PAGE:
18. The process according to claim 17, wherein the amount of slurry as a percent of coating slurry plus base product is about 40% to about 55%.

19. The process according to claim 16, wherein the slurry comprises about 15% to about 60% by weight coffee extract.

20. A process for preparing a ready-to-eat cereal product of claim 1 comprising: preparing a powdery composition comprising coffee extract, and applying a coating of the powdery composition onto the surface of the cereal to yield a coated cereal product.

Description:

BACKGROUND OF THE INVENTION

1 . Field of the Invention

This invention relates to ready-to-eat (R-T-E) food products. More particularly, the invention relates to a cereal product coated with dry powdered coffee or coffee substitute.

2. General Background and State of the Art

Food products that require little or no preparation have been available to the consumer for many years. These food products include breakfast cereals that are pre-sweetened and/or pre-flavored, whereby it is necessary only to add milk or hot water, depending upon the type of cereal and the desired flavor to prepare the cereal for normal consumption. Improvements to breakfast cereal are constantly being developed in terms of flavor and texture. Coffee has one of the most recognized and desirable flavor.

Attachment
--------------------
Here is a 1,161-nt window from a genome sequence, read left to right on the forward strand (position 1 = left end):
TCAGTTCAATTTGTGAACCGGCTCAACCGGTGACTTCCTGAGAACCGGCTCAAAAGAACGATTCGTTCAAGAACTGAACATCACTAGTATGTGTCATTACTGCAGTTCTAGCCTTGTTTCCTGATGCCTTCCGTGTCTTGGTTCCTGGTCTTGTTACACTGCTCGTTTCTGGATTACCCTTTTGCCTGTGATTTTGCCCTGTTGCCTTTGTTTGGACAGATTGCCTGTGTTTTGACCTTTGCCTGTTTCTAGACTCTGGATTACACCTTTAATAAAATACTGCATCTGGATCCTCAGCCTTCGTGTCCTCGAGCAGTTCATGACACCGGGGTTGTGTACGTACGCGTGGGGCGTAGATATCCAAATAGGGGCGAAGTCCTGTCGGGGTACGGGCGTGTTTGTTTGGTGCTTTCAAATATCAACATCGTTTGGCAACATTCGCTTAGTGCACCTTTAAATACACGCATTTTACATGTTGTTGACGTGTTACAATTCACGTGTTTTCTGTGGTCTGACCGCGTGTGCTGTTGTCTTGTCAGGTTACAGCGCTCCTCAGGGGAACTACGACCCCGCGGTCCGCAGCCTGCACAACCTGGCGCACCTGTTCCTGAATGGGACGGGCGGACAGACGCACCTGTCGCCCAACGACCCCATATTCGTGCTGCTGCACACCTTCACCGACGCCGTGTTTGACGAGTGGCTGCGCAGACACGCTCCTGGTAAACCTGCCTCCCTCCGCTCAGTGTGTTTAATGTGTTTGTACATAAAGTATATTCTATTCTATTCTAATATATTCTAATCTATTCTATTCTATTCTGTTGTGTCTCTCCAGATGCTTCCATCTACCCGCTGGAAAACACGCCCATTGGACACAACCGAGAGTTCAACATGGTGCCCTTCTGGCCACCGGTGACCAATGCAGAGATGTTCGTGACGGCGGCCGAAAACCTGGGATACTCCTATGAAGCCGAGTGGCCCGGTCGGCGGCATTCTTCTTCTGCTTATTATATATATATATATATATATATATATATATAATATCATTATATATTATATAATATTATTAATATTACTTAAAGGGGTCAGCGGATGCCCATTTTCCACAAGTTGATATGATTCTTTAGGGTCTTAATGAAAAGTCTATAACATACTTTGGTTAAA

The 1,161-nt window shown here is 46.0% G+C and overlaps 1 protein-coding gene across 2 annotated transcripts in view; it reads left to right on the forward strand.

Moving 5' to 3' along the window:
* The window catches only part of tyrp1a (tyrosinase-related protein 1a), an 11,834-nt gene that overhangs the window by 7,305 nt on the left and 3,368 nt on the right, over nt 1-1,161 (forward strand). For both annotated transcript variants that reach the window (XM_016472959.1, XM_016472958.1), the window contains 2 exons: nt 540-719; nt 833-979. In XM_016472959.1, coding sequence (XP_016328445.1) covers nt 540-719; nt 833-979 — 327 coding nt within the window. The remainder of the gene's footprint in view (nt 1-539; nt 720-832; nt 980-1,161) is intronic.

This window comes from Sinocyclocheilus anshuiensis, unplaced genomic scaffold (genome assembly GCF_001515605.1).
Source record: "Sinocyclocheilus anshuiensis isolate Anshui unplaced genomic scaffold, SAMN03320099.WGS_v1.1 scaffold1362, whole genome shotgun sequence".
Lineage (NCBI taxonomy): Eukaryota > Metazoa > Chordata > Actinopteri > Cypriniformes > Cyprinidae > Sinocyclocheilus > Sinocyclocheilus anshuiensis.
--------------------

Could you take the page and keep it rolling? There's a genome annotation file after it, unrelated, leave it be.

Coffee flavor can be added in limited amounts to R-T-E cereal products. However, at higher levels of coffee flavor, the presence of such high amounts of coffee ingredients can adversely interfere with other desired characteristics. For example, high levels of added coffee ingredients can negatively affect the taste, texture, color or density of the R-T-E cereal products.

Among the various types of R-T-E cereal products, puffed R-T-E cereals are especially desired. Thus, it would be desirable to provide puffed R-T-E cereal with coffee flavoring. One technique involves applying a topical coating especially a sugar coating to provide the desired level of coffee flavor fortification. While useful to provide coffee flavor for those puffed R-T-E cereals intended to be presweetened, not all puffed R-T-E cereals are presweetened.

Extruders are often used in the preparation of various food products and especially in the preparation of ready-to-eat (“R-T-E”) cereals such as puffed products. Extruders, especially cooker extruders, are desirable because a single machine can produce large quantities of a cooked cereal dough in a short period of time. Such cooker extruders can be used to prepare cooked dough extrudates which can thereafter be formed into individual cereal or snack pieces, with the formation of such pieces possibly involving puffing the pieces to form finished puffed R-T-E cereals. In another variation that is increasingly popular, the conditions of the extruder and the cooked cereal dough are such that the dough puffs immediately upon being extruded and is cut into individual puffed pieces at the die head. Such a process is referred to generally as “direct expansion”.